• Baked Barbecued Pork Buns with Pine Nuts (崧子叉燒菠蘿包) – Like many of Hong Kong’s dim sum parlors, these char siu baos were essentially “pineapple buns” (baked buns with a hardened sweet custard top) with a barbecue pork filling. Unlike those at (and imitating) Tim Ho Wan, these buns were more in traditional pineapple bun style where there is a thick layer of baked custard that surrounds most, but not all of the top side of the bun. The buns were great and the filling had tender pork with a slightly sweet and savory filling that balanced the sweet buns. I really loved these, though I think I prefer the ones at Tim Ho Wan slightly more at the end of the day.

So how was Lung King Heen overall? Pretty good. While I found the lack of truly innovative dishes to be disappointing, the overall execution of the dishes I did have ranged from above average to phenomenal. I’m not sure that it beat Yan Toh Heen in terms of the best overall dim sum experience I have had, but it certainly has all the hallmarks of modern luxury in Hong Kong: food that is exquisite but not flashy or showy and service that is attentive but not overbearing (very attentive about tea cup refills but no incessant questions of “and how is everything?”). Best of all, for upscale dim sum in Hong Kong it isn’t too comparatively pricey either. Definitely worth the wait, but it’s advised to book way in advance.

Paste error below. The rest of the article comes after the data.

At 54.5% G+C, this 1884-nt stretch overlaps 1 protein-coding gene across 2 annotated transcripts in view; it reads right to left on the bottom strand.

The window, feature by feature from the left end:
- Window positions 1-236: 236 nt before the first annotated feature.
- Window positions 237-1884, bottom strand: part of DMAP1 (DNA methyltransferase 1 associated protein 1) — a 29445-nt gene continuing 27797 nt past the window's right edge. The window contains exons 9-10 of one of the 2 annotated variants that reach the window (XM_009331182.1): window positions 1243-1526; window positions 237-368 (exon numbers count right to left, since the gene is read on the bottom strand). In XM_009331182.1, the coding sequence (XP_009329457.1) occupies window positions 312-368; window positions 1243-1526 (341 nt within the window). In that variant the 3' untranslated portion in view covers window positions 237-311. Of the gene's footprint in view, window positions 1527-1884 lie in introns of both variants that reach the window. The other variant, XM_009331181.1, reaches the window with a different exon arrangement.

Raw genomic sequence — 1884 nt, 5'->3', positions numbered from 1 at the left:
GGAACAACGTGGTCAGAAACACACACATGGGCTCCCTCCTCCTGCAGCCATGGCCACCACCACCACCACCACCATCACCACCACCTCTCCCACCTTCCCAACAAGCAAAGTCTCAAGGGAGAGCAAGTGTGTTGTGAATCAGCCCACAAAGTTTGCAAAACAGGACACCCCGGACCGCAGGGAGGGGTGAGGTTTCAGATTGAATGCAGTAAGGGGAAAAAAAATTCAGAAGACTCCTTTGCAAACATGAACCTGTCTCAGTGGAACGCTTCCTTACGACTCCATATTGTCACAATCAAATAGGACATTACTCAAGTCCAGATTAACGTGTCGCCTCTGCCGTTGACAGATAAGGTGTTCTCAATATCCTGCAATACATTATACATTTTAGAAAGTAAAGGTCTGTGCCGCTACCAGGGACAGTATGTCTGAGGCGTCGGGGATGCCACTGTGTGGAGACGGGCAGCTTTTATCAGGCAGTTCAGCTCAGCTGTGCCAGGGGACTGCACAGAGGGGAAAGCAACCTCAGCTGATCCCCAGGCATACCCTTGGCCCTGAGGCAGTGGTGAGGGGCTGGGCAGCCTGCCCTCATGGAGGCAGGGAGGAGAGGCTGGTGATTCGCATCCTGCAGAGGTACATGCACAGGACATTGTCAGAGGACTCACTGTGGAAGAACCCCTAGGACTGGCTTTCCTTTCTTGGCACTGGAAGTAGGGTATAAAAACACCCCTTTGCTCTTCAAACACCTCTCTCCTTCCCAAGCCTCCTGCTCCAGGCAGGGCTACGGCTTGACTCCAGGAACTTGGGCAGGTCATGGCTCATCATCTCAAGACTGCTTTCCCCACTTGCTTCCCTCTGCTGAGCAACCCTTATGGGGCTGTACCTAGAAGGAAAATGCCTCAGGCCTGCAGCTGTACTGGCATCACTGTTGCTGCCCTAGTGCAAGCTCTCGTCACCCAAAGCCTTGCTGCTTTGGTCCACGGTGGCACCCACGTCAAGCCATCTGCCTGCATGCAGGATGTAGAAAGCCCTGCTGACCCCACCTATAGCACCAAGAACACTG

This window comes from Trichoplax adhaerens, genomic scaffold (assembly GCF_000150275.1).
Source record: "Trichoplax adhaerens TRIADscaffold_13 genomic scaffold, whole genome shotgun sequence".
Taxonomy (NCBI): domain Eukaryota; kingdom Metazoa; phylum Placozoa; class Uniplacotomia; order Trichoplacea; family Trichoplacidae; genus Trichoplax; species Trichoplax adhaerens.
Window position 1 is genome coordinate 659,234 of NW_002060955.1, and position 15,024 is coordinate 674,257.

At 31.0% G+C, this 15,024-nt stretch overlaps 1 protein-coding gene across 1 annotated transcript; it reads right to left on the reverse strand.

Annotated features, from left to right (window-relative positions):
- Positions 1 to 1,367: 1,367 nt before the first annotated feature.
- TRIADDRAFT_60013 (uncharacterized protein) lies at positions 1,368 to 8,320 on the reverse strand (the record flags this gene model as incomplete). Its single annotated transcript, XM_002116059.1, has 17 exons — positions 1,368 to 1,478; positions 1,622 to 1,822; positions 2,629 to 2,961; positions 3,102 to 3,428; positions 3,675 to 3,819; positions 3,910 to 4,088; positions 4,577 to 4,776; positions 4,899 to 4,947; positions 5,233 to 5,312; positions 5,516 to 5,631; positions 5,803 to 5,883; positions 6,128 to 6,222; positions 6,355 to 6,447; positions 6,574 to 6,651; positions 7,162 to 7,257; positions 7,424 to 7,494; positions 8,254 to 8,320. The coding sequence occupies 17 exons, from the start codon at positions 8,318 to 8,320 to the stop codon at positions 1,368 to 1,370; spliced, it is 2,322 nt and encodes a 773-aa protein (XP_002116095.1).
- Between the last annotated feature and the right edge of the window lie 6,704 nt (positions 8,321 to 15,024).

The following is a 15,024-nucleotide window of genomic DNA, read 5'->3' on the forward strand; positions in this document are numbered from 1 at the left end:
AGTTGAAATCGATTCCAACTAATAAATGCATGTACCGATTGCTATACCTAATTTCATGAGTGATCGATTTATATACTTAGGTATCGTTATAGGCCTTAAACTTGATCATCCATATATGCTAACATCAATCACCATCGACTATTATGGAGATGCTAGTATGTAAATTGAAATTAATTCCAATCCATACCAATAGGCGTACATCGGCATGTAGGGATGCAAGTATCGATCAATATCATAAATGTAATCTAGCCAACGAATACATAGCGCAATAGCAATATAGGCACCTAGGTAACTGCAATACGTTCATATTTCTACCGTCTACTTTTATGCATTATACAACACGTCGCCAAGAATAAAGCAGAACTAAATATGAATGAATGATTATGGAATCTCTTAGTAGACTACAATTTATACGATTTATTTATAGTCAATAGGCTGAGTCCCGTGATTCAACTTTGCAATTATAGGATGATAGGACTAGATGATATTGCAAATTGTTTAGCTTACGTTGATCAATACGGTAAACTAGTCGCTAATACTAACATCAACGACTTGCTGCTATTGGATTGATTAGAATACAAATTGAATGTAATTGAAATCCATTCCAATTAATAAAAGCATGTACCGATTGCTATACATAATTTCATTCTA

Birthplace of HK Milk Tea & Three Michelin Star Dim Sum

After a month long election delay, I bring you back to my New York/Vancouver/Hong Kong trip report:

Days two and three of my Hong Kong trip continued on my vow to primarily eat at places that were Michelin guide recommended. In the course of 24 hours that lead from a Bib Gourmand recommended hole in the wall roast meat joint to a lavish three Michelin star restaurant for Dim Sum.

Po Kee 波記燒臘粉麵店
Shop P, G/F 425 Queens Rd W
Western District, Hong Kong

It’s no secret that I love Cantonese style barbecue. From the crackling skin of roast goose to the tender, sweet flavors of char siu, Cantonese style barbecue is probably the only reason that prevents me from being a vegetarian. I usually stop at 1 Michelin star-rated Yat Lok on my Hong Kong trips, but this time I decided to explore other places and eat other barbecued meats aside from roast goose. I looked up my copy of the Michelin guide and decided to go to Po Kee.

Po Kee is located quite close to the HKU MTR stop on an older commercial strip of Queens Road West. Given the slightly confusing address, it was a little difficult to find at first, especially in the rain. However, I found the small store front walking a little further along Queen Road to the left of the HKU MTR exit. Once I was seated, I quickly ordered the following, given the little time that servers in Hong Kong give you to order:


Roast Duck Lai Fun at Po Kee